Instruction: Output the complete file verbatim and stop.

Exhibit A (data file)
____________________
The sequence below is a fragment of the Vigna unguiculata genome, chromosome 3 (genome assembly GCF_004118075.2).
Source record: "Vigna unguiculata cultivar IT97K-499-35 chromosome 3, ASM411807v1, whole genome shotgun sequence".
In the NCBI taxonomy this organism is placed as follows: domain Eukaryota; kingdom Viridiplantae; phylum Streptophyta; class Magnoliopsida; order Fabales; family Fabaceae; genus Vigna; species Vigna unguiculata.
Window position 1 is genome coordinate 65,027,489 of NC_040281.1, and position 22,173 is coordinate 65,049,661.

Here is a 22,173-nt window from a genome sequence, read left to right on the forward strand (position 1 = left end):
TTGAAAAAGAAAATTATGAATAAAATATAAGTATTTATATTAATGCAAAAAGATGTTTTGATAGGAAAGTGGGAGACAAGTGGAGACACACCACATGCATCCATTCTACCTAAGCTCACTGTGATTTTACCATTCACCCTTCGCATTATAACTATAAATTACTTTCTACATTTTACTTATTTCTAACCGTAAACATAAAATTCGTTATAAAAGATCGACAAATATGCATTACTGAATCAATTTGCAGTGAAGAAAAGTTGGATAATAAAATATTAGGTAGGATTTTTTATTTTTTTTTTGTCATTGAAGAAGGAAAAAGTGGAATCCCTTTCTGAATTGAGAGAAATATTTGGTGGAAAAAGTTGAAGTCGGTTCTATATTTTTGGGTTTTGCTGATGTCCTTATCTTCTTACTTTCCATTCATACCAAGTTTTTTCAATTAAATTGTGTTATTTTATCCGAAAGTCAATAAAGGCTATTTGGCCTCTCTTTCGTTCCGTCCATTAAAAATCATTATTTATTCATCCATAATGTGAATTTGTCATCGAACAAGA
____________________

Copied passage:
The sequence below is a fragment of the Vigna unguiculata genome, chromosome 3 (genome assembly GCF_004118075.2).
Source record: "Vigna unguiculata cultivar IT97K-499-35 chromosome 3, ASM411807v1, whole genome shotgun sequence".
In the NCBI taxonomy this organism is placed as follows: domain Eukaryota; kingdom Viridiplantae; phylum Streptophyta; class Magnoliopsida; order Fabales; family Fabaceae; genus Vigna; species Vigna unguiculata.
Window position 1 is genome coordinate 65,027,489 of NC_040281.1, and position 22,173 is coordinate 65,049,661.

Here is a 22,173-nt window from a genome sequence, read left to right on the forward strand (position 1 = left end):
TTGAAAAAGAAAATTATGAATAAAATATAAGTATTTATATTAATGCAAAAAGATGTTTTGATAGGAAAGTGGGAGACAAGTGGAGACACACCACATGCATCCATTCTACCTAAGCTCACTGTGATTTTACCATTCACCCTTCGCATTATAACTATAAATTACTTTCTACATTTTACTTATTTCTAACCGTAAACATAAAATTCGTTATAAAAGATCGACAAATATGCATTACTGAATCAATTTGCAGTGAAGAAAAGTTGGATAATAAAATATTAGGTAGGATTTTTTATTTTTTTTTTGTCATTGAAGAAGGAAAAAGTGGAATCCCTTTCTGAATTGAGAGAAATATTTGGTGGAAAAAGTTGAAGTCGGTTCTATATTTTTGGGTTTTGCTGATGTCCTTATCTTCTTACTTTCCATTCATACCAAGTTTTTTCAATTAAATTGTGTTATTTTATCCGAAAGTCAATAAAGGCTATTTGGCCTCTCTTTCGTTCCGTCCATTAAAAATCATTATTTATTCATCCATAATGTGAATTTGTCATCGAACAAGA